Viewing a solar eclipse is always a challenge and potentially can damage eyesight. The gleaming orb of solar intensity is difficult to look at anytime. Its intensity normally causes us to look away. To ensure safe viewing, use indirect methods, such as merely sitting under a tree. The overlapping branches, naturally produce tiny pinholes. Under a tree on any typical day, you’ll see patterns of shade and spots of light. These spots are images of the sun projected on the ground. During an eclipse, images of the eclipsed sun appear on the ground.
In this image notice the dozens of eclipse images that are displayed on the wood deck. On a windy day the images dance on the ground as the leaves respond to the changing air patterns.
Even in large group settings, such as schools, these indirect methods give everyone a continuous view of the slowly moving moon across the sun’s face.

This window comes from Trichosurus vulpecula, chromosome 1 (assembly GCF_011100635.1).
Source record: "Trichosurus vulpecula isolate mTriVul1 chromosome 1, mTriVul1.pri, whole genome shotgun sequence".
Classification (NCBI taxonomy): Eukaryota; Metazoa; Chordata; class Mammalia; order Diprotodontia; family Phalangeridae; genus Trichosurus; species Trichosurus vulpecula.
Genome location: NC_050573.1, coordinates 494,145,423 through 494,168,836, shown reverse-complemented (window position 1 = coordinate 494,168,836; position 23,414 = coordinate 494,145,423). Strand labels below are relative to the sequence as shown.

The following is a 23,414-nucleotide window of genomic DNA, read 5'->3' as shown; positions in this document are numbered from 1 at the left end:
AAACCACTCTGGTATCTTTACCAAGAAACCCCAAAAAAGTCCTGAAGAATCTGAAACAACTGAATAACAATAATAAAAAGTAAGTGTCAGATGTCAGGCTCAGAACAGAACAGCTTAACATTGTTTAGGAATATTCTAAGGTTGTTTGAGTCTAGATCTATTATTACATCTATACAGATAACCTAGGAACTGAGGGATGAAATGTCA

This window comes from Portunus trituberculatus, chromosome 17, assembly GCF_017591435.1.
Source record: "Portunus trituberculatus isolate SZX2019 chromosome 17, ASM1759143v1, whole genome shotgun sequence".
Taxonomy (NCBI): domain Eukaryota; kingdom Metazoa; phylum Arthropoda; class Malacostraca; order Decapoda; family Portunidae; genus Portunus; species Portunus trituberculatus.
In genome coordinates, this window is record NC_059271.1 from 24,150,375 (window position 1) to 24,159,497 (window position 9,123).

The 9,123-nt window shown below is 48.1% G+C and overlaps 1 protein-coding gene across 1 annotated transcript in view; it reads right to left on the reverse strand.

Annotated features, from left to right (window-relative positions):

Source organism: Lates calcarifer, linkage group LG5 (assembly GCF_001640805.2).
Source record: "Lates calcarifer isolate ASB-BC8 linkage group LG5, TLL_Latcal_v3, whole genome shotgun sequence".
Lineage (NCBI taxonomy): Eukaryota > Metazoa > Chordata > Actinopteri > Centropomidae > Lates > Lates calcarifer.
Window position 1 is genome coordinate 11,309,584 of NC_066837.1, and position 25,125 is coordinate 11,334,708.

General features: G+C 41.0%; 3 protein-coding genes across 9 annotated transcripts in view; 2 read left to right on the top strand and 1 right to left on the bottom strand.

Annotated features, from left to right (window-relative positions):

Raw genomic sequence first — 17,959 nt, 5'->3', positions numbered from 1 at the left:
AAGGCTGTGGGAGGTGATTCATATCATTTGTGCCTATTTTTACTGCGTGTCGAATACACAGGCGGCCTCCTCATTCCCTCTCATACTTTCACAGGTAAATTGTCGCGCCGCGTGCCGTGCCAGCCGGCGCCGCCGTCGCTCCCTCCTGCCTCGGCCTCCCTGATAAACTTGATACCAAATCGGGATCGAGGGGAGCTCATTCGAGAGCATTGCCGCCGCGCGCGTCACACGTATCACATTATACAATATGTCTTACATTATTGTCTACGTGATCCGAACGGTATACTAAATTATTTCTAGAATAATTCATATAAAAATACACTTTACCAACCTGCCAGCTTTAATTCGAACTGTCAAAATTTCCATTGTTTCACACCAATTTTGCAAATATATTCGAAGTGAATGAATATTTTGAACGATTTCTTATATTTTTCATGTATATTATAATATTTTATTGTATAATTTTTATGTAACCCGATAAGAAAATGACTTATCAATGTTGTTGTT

In this view a student has made a hole in a paper plate. When held in sunshine, the plate casts a shadow and a tiny hole in the plate allows the eclipse to project through into the shadow made by the plate.
The famous solar projector made with a box that has aluminum foil that is place over a hole in the box. Multiple holes in the foil show a solar display.
Any object with multiple holes such as a straw hat (above) or colander will project a pattern of eclipses.
The solar image can be projected through a telescope or binoculars. Never look through the optical device, even with filters.
In this image the telescope has a white card for projecting the solar image.
Here a projection through binoculars shows two images of the eclipse.
For schools that are in session on eclipse day, show students how to view the eclipse safely. It would be an ideal time for students to build eclipse viewers, solar cookers and other solar projects so they can be outside to try out their work.